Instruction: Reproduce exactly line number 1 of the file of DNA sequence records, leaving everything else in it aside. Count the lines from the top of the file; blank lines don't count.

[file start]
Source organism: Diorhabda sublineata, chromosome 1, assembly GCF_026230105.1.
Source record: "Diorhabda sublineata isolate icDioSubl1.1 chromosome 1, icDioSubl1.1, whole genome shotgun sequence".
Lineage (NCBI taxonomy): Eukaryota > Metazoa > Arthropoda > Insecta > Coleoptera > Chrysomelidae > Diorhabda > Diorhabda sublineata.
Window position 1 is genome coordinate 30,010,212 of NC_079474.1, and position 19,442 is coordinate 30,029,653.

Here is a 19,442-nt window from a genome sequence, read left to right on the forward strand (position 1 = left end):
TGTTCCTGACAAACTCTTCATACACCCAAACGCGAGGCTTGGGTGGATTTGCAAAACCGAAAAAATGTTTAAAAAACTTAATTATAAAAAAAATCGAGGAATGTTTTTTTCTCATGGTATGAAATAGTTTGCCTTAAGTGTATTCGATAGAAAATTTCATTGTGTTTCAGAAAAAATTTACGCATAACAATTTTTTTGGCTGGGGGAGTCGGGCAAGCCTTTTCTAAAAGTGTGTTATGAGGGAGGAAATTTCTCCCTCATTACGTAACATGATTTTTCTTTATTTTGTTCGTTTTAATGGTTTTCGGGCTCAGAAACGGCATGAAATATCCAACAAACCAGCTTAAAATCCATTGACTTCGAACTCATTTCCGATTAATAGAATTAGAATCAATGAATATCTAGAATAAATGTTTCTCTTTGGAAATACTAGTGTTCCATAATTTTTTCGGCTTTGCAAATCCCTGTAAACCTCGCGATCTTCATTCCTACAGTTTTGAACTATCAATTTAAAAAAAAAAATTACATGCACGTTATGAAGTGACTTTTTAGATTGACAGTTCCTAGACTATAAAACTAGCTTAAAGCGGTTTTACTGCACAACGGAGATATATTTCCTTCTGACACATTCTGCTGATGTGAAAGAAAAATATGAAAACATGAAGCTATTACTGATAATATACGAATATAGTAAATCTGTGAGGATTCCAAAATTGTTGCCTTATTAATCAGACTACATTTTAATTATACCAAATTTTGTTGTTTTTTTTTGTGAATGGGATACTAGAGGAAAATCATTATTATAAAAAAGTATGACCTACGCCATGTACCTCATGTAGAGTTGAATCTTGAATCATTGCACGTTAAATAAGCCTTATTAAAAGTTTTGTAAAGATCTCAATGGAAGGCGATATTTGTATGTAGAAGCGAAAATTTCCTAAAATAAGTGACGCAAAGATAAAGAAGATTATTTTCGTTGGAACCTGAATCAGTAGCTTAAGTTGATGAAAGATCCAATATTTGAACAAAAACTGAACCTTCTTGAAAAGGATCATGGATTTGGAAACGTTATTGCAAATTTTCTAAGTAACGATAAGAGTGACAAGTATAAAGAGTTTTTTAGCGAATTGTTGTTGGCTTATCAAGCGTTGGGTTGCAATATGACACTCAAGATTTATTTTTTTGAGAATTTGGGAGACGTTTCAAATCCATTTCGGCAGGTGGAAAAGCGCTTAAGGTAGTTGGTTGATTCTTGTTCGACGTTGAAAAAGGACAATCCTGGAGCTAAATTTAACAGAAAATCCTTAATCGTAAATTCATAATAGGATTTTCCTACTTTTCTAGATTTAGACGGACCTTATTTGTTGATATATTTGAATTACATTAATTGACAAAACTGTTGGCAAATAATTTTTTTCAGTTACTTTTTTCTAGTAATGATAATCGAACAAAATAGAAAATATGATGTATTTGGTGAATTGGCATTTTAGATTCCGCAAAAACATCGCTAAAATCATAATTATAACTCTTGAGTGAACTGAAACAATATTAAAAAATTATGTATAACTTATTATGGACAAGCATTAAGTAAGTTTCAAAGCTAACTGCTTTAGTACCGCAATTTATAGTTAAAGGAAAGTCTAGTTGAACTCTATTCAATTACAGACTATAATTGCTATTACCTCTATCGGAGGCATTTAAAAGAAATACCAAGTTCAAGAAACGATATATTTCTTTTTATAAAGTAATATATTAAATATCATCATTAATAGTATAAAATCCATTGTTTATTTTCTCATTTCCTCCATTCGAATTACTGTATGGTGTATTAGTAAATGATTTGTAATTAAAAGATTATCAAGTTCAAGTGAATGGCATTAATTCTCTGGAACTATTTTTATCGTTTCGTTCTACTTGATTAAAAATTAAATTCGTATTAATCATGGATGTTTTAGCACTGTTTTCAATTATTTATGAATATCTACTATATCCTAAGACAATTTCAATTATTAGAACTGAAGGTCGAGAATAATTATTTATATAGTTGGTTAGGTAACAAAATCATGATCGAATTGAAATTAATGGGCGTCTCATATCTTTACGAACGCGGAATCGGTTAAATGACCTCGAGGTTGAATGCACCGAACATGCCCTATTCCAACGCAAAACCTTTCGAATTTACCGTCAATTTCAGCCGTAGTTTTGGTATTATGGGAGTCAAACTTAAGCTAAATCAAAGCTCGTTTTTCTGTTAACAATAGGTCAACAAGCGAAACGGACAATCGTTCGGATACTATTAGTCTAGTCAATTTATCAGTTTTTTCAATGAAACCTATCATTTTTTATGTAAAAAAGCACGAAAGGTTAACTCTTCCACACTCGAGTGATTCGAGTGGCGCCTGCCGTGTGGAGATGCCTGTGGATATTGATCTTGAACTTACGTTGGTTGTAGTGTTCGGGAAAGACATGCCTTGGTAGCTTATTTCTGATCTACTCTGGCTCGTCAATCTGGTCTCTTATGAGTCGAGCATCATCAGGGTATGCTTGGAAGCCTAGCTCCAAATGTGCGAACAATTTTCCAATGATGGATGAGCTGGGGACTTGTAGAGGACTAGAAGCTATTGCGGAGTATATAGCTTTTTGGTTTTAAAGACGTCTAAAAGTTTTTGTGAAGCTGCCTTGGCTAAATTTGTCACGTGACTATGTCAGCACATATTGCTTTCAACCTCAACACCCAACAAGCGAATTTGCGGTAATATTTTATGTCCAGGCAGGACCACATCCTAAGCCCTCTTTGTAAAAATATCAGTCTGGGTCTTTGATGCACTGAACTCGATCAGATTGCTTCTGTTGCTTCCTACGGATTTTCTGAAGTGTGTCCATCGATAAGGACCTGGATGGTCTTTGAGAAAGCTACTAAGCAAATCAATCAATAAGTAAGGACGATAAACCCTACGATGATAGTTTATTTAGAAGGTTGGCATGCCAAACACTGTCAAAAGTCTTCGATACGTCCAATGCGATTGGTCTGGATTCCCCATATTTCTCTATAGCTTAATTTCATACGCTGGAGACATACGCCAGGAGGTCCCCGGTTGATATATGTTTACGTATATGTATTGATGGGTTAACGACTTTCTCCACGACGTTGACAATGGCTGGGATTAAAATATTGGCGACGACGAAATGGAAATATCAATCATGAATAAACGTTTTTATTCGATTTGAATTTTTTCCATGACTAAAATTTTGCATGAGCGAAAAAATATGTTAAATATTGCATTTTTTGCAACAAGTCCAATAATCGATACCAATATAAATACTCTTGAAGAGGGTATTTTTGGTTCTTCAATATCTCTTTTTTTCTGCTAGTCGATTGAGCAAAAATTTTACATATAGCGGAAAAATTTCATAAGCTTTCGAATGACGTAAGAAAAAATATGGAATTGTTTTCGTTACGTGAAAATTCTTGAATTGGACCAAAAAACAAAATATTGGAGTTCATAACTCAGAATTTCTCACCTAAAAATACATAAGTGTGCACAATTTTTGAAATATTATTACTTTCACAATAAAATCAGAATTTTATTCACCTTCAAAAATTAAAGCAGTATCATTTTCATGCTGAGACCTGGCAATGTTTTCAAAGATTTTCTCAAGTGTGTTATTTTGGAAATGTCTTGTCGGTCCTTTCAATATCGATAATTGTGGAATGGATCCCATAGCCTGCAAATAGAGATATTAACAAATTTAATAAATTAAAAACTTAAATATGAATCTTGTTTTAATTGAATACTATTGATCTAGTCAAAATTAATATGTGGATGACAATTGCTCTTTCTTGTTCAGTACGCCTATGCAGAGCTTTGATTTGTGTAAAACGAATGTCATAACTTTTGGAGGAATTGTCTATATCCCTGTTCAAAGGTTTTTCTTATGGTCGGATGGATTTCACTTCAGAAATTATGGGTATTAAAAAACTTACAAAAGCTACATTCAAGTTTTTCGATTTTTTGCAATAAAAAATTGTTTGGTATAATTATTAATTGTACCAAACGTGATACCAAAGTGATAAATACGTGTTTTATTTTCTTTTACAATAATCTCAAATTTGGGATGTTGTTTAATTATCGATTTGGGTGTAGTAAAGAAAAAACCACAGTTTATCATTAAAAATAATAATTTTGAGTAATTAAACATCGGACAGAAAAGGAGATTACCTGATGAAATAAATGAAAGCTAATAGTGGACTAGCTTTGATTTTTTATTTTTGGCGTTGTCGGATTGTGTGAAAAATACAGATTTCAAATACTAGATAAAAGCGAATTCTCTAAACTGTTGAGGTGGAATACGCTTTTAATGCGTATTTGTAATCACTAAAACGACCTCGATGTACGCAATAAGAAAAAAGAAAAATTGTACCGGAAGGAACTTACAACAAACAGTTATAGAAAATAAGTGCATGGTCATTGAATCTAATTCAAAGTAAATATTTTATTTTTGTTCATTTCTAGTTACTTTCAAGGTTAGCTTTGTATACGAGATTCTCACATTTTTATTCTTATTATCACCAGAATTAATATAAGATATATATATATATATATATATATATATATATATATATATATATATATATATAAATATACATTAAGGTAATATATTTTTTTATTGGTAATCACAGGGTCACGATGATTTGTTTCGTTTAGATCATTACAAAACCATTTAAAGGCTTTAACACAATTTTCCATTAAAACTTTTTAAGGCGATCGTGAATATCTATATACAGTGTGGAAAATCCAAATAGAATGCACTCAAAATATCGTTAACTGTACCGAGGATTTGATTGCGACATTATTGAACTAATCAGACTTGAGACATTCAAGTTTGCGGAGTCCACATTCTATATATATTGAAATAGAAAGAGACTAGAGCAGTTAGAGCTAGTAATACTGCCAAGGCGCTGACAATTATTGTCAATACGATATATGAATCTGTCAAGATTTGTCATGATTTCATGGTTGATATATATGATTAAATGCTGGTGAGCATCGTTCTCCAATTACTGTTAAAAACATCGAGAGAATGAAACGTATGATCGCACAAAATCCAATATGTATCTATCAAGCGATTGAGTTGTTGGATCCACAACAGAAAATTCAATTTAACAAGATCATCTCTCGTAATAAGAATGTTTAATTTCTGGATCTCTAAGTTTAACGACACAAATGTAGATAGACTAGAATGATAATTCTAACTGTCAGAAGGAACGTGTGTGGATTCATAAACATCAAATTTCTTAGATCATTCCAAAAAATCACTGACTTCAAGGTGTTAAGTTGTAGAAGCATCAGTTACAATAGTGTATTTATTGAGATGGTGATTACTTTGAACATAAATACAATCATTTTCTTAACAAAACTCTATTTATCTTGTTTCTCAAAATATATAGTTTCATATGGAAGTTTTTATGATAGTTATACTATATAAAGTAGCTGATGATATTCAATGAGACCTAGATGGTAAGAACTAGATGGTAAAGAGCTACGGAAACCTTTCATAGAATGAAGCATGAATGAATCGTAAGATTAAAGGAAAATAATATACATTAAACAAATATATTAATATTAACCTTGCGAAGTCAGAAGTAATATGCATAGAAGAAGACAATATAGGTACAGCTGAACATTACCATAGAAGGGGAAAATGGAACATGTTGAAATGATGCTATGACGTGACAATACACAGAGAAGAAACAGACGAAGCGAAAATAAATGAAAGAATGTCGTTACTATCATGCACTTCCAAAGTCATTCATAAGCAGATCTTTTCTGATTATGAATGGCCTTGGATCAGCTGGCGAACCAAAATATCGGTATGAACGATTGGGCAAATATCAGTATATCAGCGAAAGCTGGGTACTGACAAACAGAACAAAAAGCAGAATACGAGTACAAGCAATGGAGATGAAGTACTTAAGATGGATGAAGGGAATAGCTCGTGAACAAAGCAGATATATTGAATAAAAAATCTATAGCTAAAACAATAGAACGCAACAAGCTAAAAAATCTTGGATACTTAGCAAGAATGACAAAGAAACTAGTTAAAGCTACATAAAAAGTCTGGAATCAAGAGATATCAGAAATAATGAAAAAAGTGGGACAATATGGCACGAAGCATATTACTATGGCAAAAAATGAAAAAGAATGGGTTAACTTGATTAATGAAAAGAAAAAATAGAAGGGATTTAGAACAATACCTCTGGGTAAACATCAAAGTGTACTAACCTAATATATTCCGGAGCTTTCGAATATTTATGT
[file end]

Source organism: Diorhabda sublineata, chromosome 1, assembly GCF_026230105.1.